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Manjung 4: Inside Southeast Asia’s First Ultra Supercritical Power Plant

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Ultra-Super- Critical. Yes, it is quite a mouthful. If it sounds impressive, it’s because it is.

Ultrasupercritical technology is the current gold standard for coal-fired plants in the world, and GE’s market-leading technology underpins the Manjung 4 power plant.

Located in Perak, Manjung 4 is the first of its kind in Southeast Asia. This 1,000 MW ultrasupercritical plant bends the laws of physics by taking steam to over 600 degrees Celsius and 4,000 psi of pressure to spin turbines that generate electricity.

Consuming over 10,000 tonnes of coal per day, Manjung 4 is incredibly flexible as it can generate energy using 15 different coals with differing characteristics. This feature comes with some trade-offs in efficiency as compared to other ultrasupercritical plants, but Manjung 4 still achieves nearly 40% efficiency, which is 14% more power per metric tonne of coal burned in Manjung 1, 2, and 3.

The four main circuits of Manjung 4 — coal and ash, air and gas, feed water and steam, and cooling water circuits — are all optimised for operational flexibility, high performance, and efficiency.

A vast array of hardware, sensors, and systems are integrated with the Alspa® Series 6 platform to enable engineers to control Manjung 4. This platform simplifies operations and maintenance and contributes to lower total lifecycle costs of this US$1.5bil plant.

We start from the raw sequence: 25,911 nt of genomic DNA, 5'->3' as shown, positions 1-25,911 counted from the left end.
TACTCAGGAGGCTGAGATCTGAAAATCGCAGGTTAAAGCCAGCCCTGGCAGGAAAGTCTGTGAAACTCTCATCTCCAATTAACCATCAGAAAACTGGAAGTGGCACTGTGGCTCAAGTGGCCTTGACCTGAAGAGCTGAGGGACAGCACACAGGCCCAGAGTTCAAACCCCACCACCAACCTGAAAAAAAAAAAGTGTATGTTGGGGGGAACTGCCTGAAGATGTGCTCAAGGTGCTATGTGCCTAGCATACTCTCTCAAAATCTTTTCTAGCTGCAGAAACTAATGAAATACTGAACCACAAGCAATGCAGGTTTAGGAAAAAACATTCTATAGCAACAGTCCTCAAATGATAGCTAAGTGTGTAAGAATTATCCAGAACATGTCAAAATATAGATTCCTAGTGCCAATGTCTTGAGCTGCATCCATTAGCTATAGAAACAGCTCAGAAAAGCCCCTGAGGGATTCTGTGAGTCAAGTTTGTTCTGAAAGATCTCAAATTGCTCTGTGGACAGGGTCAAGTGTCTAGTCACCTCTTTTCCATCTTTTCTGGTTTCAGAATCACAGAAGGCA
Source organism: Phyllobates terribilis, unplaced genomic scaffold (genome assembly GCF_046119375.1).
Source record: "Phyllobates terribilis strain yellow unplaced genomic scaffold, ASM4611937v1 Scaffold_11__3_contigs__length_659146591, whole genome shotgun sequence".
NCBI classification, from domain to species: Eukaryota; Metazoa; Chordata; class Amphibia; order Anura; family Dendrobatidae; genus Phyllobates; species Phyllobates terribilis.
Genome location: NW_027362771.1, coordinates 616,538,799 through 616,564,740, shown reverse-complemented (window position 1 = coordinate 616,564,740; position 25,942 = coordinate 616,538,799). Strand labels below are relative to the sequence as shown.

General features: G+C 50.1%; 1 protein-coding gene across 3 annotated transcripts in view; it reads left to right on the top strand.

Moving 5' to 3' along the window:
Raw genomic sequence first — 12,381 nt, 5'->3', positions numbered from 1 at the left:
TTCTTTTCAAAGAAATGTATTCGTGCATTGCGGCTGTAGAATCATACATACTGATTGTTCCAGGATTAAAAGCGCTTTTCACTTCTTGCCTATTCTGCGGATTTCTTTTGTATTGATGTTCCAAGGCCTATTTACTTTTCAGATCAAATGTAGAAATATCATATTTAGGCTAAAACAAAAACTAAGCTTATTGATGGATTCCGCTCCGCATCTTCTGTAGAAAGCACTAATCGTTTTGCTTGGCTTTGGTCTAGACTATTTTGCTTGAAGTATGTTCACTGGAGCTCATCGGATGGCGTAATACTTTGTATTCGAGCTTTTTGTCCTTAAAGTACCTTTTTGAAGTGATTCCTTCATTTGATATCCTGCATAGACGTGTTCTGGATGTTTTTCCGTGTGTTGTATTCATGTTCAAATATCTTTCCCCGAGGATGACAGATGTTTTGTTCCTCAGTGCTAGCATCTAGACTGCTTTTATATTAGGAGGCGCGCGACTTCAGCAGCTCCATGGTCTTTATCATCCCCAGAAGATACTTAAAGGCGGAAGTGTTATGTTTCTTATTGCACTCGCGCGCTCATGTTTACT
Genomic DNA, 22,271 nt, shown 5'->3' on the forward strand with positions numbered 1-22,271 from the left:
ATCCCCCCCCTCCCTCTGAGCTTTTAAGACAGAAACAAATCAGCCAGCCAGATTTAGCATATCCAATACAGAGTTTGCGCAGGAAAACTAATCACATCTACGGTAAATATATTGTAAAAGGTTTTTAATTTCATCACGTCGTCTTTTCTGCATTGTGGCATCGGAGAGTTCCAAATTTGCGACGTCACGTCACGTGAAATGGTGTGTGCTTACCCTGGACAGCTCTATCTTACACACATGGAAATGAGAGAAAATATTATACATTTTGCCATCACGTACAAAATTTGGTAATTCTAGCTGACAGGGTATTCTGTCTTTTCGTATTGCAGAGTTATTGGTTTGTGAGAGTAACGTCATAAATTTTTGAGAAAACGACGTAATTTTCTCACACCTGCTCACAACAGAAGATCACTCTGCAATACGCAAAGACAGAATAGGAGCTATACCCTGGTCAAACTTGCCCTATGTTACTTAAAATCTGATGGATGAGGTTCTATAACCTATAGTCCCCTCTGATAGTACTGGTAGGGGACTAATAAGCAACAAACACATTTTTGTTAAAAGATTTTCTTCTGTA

At the heart of the plant, coal is fed into the combustion chamber of the boiler. The plant can burn either bituminous or subbituminous coals with its unique TFS 2000® firing system.

Water is boiled in the 1000 MWe USC two-pass boiler that generates steam, whilst hot exhaust gases and ash are channelled into the aforementioned circuits.

The steam spins the 1000 MWe STF100 steam turbine, which converts thermal energy into mechanical energy.

The turbines are linked to an electric generator, the two-pole GIGATOP turbogenerator, to convert mechanical energy to electrical energy, which is then fed to the main grid through a network of transformers and, subsequently, high voltage transmission lines that carry this energy across the peninsula to homes, offices, and factories.

Within the Manjung complex, the seawater flue gas desulphurisation system utilises seawater to cool the plant and absorb sulphur dioxide emissions. The water exiting the plant is treated to increase its oxygen content before it flows out into the Straits of Malacca.

This process results in a slight increase in sulphate content of the seawater and a negligible lowering of its pH level, which puts it well within environmental standards and does not harm our earth.

Atmospheric monitors are installed at various locations within the plant, as well as one several miles away, to ensure that it does not pollute the environment with particulates. With the Alstom Optipulse pulse-jet fabric filter system in place, Manjung 4 keeps particulate emissions below 50mg/Nm 3 .

Manjung 4 represents the latest step in the evolution of coal-powered plants and gives GE the impetus to push the boundaries of efficiency even further.

Already, GE engineers are looking into bringing steam temperatures to 700 degrees Celsius. Who knows what the future holds for power generation across the world—and Malaysia?

GE Reports Malaysia provides the latest news on science, technology and innovation. Stay ahead with the latest industry insights. Subscribe today at www.gereports.com.my

This article is brought to you by GE.

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